Masechet Bava Batra 126a-132b

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Last will and testament
23 Dec 2009

The Coming Week’s Daf Yomi by Rabbi Adin Steinsaltz

This essay is based upon the insights and chidushim (original ideas) of Talmudic scholar Rabbi Adin Steinsaltz, as published in the Hebrew version of the Steinsaltz Edition of the Talmud.

Bava Batra 126a-b

According to Jewish law, can someone write a will so that his estate will be divided up according to his own wishes and desires after his death?

Torah law (Devarim 21:15-17) makes clear that the double portion belonging to the firstborn cannot be transferred to another child – even to the firstborn child of the preferred wife. According to the Mishna on today’s daf, a father will also be unable to cut one of his sons out of the inheritance. All of these acts are considered to be matneh al mah she-katuv ba-Torah – he is making a condition that negates Torah law – which is considered null and void.

At the same time, the Mishnah has a recommendation for a parent who wants to divide up his wealth as he sees fit – he can give his property away to his children or, for that manner, to anyone he wants – while he is still alive. Even if he arranges to give away all of his money so that there is none left in the estate at the time of his death, he has every right to do what he wants with his money when he is alive. The only prohibition would be for someone to try to abrogate the biblical laws of inheritance.

The Gemara points out that the fact that halacha will not let someone choose to will his property to whoever he wants after death appears to negate a principle taught by Rabbi Yehuda, who rules that tenai she-bamamon kayam – that with regard to money matters, a person can choose to make a condition that does not follow Torah laws. The specific example brought by the Gemara is when someone marries a woman and makes it conditional on his not being obligated to clothe or support her – biblically mandated requirements (see Shemot 21:10) – Rabbi Yehuda rules that he can arrange for a marriage under those conditions.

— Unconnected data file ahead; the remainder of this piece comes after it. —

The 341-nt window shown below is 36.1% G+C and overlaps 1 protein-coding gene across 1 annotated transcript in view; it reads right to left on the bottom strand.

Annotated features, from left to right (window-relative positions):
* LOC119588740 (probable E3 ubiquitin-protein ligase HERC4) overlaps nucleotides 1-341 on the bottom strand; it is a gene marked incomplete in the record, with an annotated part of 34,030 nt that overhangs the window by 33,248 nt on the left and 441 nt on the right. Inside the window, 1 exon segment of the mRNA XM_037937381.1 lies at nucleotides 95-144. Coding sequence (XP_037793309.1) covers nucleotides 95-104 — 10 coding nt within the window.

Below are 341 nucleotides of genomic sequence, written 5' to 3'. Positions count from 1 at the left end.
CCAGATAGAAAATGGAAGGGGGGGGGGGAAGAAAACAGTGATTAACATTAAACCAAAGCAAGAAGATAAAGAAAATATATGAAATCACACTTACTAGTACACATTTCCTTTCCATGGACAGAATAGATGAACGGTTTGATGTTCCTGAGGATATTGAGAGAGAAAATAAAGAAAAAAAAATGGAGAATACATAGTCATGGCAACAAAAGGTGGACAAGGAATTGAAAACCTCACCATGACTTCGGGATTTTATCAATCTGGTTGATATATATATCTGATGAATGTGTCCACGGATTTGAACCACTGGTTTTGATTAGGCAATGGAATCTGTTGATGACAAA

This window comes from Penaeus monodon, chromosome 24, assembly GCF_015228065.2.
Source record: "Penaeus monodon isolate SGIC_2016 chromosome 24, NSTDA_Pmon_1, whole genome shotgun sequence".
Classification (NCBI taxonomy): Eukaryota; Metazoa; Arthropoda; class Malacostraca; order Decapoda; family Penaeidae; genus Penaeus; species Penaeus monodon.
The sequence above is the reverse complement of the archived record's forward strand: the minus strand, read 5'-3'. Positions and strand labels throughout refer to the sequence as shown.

The Gemara distinguishes between the two cases, arguing that in the case of marriage, the woman agrees to the condition. Apparently such a case would not be viewed as an abrogation of Torah law, but as the wife’s choice to relinquish rights that are coming to her.

Bava Batra 127a-b

As we have learned, Torah law (Devarim 21:15-17) makes clear that the firstborn son receives a double portion of the inheritance once his father dies.

Rabbi Ammi teaches that this law applies only to a child that was clearly born as a firstborn son. If the child was a tumtum, then he would not receive the double portion, even if we later found him to be a male child.

The Gemara describes a tumtum as someone whose gender cannot be determined. Sometimes this condition stems from an inherent genetic defect, and the child will remain in that state for his entire life. Other cases of a tumtum are caused by low levels of male or female hormones in the developing child. Under such circumstances, the sex organs may actually develop at a later time – sometimes years later. In such cases, if the male sex organ develops, it appears as if the physical covering that hid the sexual organ has been removed (in the language of the Gemara it is nikra, or “torn” off) and the individual can be identified as male.

A tumtum – even one whose gender is determined after a time – will not receive the double portion because the passage (Devarim 21:15) refers to ha-ben ha-bechor – the son who is firstborn – which is understood to require the firstborn to be a son at the time of birth, and not someone whose gender was determined at a later date.

Although the tumtum would not be considered a firstborn male child for the purposes of receiving a double share, he will still receive a simple share as a male child. Ameimar teaches that even though he will receive a portion he would not be considered a male son when calculating the firstborn share. Thus, if there were four children in the family – a firstborn son, two ordinary children and the tumtum who was found to be male, we first calculate the estate as if there were four shares – the firstborn, who receives two shares and his two brothers who receive one share apiece. After we give the firstborn his extra quarter share, the three-quarters that are left will be divided into four shares – one for the firstborn, one each for the two ordinary brothers and one for the tumtum.

Bava Batra 128a-b

As we have learned, Torah law (Devarim 21:15-17) makes clear that the firstborn will receive a double portion of the inheritance when his father dies, and that the father cannot show preference and choose another child – even one who is the firstborn to the preferred wife. One issue that is left unclear is how we determine which child is the firstborn.